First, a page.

Now that I have that out of the way, I can talk about the quality of the bokeh, which is about as pretty as this lens is sharp. I upgraded from the Canon 100mm f/2.8 because I was unhappy with its hexagonal shaped bokeh blurs. The extra and rounded aperture blades of the 100 mm f/2.8 L IS promised to drastically improve on this, and it truly did. The world fades to beautiful colours when shot wide-open. The included lens hood is quite long, offering protection to the relatively small front lens element, but also serving to shield it from the sun and potential flaring. So much so that after three years of shooting with this lens I don’t think I’ve ever been affected by any level of direct flare. The most flaring I do encounter is when shooting products against a white or reflective background. These are the scenarios that make or break a lens for me; if a lens can’t stand up in potential direct light, it’s of no use to me. But the 100mm f/2.8 L IS holds up well, and what flare there is can be recovered through software. All of the lens product photos I’ve done for my CanonRumors.com reviews have been shot with the 100mm f/2.8 L IS Macro (except those OF the 100mm f/2.8 L IS Macro).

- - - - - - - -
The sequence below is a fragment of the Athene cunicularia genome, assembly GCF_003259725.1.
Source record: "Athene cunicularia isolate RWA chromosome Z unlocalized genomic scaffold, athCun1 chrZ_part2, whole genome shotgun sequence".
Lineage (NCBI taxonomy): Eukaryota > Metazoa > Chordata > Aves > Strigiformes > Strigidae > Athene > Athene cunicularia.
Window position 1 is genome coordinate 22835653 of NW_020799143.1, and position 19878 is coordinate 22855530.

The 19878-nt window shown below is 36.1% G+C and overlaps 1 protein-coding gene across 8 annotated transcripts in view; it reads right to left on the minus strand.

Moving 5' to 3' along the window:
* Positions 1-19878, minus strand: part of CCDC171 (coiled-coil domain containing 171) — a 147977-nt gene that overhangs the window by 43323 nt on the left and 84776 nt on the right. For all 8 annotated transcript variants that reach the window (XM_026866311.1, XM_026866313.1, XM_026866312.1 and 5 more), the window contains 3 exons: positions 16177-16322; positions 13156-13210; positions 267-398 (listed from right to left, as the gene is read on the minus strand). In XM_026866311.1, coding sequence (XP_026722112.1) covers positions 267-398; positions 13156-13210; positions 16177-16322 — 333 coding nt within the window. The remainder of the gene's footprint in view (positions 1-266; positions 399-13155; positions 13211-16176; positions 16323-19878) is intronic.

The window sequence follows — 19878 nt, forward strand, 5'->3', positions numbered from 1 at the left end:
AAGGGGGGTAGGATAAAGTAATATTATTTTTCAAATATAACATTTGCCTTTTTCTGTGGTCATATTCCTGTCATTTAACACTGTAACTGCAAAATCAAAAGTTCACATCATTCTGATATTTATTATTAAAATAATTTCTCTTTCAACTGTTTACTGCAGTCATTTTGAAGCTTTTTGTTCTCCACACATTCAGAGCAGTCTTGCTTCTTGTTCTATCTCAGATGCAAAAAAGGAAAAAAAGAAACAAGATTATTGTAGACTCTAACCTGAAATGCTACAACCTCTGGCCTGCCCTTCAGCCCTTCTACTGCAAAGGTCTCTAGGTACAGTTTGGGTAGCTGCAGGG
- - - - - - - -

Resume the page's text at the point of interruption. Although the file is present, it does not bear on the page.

If this isn’t a perfect lens, I don’t know what is. It’s hyper perfect, taking images that my eyes (which are noticeably poor, maybe f/1.4 close-focus only?) don’t perceive. Just have a look at some close detail.
It’s also important for me to note that while 4-stops of image stabilization seems like a boon and an excuse to castoff your tripod for good, remember that once you start focusing at very close macro distances, your depth of field becomes desperately thin. Even at the minimum aperture of f/32, you may not have everything you want in focus. Many macro photographers use a macro rail to slide the lens to stack the focus of certain objects, then blending them together later in Photoshop. You can’t do this without a tripod, so IS isn’t going to save you there. A macro shot at f/2.8 may be a lovely abstract, but for anything other than a flat surface it will also reveal a quick decline of detail into blur.